Community involvement in fish harvesting around Lake Victoria (Kenya)
Benefits accruing to fishing communities have not marched increases in fish yields. This has affected the disadvantaged groups especially women who rely on processing and marketing fish for their livelihood. The aim of this study was to asses the extent of community involvement in fish harvesting activities, the benefits accruing, perceptions towards fisheries regulations and their constraints in regard to threats and risks they face in Lake Victoria. Sampling was conducted on 25 landing beaches between August and November 2000 and a total of 229 fishers interviewed. Data was obtained using a structured survey questionnaire on fish production and personal interviews. Seventy two percent felt that their occupation was not sustainable due to low prices of fish, 70% of fishers joined the fishery for period between 1 to 10 years, 81% operated on full-time basis, while 19% operated on parttime. During the Government of Kenya retrenchment exercise, there was a short-term influx into the fishery. In a good week, a fisher could earn an average of Kshs.7, 750. In a bad week one could earn approximately Kshs.1, 822. Fishers sampled were familiar with fisheries laws and regulations applied in the management of Lake Victoria fisheries 90%. The results show most fishers have no alternative occupation apart from fishing with men dominating in the harvesting sector while women only owned fishing gears and equipments. Although majority of fishers worked on full-time basis, they have limited or no influence on the levels of benefits they receive from the activity and this can be supported by the unemployment caused by the fish processing factories that fish directly by providing efficient gears and boats to fishermen.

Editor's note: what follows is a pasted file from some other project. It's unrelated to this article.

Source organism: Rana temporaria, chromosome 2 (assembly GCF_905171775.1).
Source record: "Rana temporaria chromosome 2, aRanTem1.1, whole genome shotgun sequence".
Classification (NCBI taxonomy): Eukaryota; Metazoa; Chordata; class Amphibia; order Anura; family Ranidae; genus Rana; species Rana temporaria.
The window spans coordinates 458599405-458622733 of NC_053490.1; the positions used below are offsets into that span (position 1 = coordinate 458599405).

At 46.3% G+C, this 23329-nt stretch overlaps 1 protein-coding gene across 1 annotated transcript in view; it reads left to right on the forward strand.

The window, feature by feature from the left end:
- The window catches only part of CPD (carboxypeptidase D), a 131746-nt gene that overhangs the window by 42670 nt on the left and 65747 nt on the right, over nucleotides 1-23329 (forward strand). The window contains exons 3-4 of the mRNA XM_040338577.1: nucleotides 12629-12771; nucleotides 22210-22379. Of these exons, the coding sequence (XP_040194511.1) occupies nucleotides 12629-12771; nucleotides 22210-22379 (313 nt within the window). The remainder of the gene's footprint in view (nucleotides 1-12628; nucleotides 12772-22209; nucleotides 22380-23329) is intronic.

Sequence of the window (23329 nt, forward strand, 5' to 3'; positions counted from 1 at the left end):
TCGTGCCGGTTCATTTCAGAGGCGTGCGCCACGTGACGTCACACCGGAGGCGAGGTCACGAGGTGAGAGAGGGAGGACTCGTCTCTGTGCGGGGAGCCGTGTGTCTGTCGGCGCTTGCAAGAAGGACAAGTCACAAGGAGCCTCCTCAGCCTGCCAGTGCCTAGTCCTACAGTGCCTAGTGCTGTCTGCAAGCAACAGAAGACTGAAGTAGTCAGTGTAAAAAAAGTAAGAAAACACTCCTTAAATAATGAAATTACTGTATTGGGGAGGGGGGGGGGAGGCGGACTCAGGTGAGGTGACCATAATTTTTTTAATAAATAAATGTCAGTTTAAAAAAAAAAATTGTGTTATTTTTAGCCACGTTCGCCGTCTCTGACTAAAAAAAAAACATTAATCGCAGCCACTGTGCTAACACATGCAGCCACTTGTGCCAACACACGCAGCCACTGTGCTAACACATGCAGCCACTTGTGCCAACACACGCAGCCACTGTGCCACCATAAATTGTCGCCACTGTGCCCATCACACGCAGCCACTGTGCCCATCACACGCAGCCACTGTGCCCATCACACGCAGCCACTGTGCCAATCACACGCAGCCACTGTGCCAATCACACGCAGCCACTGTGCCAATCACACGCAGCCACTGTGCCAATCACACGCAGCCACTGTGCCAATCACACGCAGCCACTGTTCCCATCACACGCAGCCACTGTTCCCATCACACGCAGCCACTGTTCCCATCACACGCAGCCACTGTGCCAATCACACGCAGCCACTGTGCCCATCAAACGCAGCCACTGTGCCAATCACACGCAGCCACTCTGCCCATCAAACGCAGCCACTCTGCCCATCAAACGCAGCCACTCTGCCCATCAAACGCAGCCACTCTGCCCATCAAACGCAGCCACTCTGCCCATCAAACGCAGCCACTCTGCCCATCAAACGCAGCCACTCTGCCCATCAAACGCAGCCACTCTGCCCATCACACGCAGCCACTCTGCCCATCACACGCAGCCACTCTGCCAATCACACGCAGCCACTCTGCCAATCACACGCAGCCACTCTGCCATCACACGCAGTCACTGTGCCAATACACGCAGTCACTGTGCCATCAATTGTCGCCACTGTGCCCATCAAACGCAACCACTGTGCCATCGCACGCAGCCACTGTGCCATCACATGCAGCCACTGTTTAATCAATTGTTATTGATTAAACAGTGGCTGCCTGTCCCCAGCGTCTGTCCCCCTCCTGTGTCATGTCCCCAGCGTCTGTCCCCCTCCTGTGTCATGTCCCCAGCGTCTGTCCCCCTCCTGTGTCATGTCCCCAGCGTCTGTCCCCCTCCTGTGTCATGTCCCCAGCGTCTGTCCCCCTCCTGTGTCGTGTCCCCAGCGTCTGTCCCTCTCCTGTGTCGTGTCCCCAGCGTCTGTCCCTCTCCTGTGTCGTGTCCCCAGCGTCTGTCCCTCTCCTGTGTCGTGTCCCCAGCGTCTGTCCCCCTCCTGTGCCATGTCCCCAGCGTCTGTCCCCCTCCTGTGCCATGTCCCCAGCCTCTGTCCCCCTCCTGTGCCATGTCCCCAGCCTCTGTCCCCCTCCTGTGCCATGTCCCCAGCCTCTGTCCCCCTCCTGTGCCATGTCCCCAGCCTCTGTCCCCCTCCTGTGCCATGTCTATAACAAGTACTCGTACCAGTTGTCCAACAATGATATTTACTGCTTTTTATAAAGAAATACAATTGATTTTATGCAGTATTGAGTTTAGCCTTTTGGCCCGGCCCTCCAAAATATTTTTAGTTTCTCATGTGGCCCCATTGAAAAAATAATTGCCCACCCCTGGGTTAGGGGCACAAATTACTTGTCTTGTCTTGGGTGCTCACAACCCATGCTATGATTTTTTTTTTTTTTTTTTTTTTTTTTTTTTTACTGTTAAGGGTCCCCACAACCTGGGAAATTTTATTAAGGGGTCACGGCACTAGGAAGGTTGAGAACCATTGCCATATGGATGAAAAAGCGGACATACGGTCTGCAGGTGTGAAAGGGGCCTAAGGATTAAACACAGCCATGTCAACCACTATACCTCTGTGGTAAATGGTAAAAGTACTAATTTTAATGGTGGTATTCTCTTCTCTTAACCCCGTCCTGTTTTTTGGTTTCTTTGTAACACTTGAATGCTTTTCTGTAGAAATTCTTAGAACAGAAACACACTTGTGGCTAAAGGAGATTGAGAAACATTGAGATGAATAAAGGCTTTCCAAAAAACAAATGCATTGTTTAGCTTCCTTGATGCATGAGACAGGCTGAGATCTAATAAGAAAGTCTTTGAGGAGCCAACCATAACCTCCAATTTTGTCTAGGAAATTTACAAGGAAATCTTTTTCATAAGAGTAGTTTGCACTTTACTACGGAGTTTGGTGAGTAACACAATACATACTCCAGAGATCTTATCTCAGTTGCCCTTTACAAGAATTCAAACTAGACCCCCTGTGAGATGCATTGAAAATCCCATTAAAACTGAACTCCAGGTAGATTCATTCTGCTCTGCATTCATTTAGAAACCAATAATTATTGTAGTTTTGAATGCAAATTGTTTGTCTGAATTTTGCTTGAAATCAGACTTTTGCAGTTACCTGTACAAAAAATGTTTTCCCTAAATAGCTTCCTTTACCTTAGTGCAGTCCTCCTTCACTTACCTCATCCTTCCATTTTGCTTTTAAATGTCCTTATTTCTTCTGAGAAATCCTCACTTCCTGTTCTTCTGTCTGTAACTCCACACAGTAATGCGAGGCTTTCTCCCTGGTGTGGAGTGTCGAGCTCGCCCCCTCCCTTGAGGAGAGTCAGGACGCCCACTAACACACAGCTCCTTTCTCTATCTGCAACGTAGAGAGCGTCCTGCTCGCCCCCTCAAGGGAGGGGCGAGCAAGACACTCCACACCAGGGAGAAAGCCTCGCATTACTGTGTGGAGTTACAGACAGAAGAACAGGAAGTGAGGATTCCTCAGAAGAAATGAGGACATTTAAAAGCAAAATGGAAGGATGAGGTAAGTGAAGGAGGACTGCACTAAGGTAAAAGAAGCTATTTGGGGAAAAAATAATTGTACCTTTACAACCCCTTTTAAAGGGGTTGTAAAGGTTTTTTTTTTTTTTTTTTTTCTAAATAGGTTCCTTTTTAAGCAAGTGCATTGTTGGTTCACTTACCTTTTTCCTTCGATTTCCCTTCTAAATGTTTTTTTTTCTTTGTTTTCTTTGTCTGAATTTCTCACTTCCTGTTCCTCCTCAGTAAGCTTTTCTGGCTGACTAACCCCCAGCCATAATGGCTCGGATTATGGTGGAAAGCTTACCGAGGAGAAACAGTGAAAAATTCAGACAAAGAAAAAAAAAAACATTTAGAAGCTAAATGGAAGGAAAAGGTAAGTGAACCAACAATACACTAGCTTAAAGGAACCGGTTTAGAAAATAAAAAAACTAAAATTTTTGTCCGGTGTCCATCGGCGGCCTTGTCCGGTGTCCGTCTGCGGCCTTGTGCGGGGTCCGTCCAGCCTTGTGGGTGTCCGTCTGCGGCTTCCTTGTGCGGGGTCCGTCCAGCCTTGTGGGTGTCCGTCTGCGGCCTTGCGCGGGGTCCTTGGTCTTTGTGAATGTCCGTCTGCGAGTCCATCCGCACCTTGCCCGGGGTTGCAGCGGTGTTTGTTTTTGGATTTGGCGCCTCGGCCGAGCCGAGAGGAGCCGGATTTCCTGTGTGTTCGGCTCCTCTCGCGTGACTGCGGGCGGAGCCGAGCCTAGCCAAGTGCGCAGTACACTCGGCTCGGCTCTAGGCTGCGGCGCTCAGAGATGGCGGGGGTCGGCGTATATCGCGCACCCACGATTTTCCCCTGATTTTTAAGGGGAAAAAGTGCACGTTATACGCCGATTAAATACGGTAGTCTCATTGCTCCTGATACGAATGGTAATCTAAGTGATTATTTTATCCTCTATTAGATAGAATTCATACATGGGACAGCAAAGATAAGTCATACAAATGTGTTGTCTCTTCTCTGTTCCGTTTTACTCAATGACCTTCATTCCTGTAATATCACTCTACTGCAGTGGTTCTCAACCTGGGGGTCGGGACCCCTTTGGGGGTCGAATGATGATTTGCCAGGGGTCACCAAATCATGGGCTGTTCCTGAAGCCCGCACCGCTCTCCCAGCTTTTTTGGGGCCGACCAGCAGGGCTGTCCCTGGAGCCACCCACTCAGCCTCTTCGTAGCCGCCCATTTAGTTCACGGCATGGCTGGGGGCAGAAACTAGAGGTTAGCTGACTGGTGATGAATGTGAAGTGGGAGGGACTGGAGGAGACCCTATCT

- Conference Papers